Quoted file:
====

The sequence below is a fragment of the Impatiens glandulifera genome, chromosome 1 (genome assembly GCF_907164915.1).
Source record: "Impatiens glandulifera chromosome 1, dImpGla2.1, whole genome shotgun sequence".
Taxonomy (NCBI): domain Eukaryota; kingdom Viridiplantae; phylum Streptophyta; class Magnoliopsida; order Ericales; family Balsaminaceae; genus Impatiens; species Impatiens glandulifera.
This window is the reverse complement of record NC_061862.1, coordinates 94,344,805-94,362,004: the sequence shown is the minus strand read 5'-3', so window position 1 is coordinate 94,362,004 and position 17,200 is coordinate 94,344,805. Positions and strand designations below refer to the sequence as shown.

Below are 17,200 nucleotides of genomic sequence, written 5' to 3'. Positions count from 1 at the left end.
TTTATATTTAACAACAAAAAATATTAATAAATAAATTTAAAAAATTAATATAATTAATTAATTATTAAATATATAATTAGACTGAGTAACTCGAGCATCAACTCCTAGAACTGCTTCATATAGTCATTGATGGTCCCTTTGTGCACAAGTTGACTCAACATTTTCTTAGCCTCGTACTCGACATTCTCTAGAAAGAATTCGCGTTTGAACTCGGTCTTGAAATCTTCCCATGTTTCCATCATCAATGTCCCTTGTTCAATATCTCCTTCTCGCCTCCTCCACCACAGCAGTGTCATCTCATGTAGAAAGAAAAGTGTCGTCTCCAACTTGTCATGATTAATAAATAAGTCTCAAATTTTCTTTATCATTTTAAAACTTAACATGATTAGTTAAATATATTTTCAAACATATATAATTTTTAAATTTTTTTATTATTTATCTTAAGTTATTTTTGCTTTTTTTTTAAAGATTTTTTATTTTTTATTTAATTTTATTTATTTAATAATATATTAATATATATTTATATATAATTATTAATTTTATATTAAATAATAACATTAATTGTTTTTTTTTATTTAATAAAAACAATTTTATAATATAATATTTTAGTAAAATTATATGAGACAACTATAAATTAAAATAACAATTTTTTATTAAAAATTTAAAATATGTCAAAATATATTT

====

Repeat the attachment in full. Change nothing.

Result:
The sequence below is a fragment of the Impatiens glandulifera genome, chromosome 1 (genome assembly GCF_907164915.1).
Source record: "Impatiens glandulifera chromosome 1, dImpGla2.1, whole genome shotgun sequence".
Taxonomy (NCBI): domain Eukaryota; kingdom Viridiplantae; phylum Streptophyta; class Magnoliopsida; order Ericales; family Balsaminaceae; genus Impatiens; species Impatiens glandulifera.
This window is the reverse complement of record NC_061862.1, coordinates 94,344,805-94,362,004: the sequence shown is the minus strand read 5'-3', so window position 1 is coordinate 94,362,004 and position 17,200 is coordinate 94,344,805. Positions and strand designations below refer to the sequence as shown.

Below are 17,200 nucleotides of genomic sequence, written 5' to 3'. Positions count from 1 at the left end.
TTTATATTTAACAACAAAAAATATTAATAAATAAATTTAAAAAATTAATATAATTAATTAATTATTAAATATATAATTAGACTGAGTAACTCGAGCATCAACTCCTAGAACTGCTTCATATAGTCATTGATGGTCCCTTTGTGCACAAGTTGACTCAACATTTTCTTAGCCTCGTACTCGACATTCTCTAGAAAGAATTCGCGTTTGAACTCGGTCTTGAAATCTTCCCATGTTTCCATCATCAATGTCCCTTGTTCAATATCTCCTTCTCGCCTCCTCCACCACAGCAGTGTCATCTCATGTAGAAAGAAAAGTGTCGTCTCCAACTTGTCATGATTAATAAATAAGTCTCAAATTTTCTTTATCATTTTAAAACTTAACATGATTAGTTAAATATATTTTCAAACATATATAATTTTTAAATTTTTTTATTATTTATCTTAAGTTATTTTTGCTTTTTTTTTAAAGATTTTTTATTTTTTATTTAATTTTATTTATTTAATAATATATTAATATATATTTATATATAATTATTAATTTTATATTAAATAATAACATTAATTGTTTTTTTTTATTTAATAAAAACAATTTTATAATATAATATTTTAGTAAAATTATATGAGACAACTATAAATTAAAATAACAATTTTTTATTAAAAATTTAAAATATGTCAAAATATATTT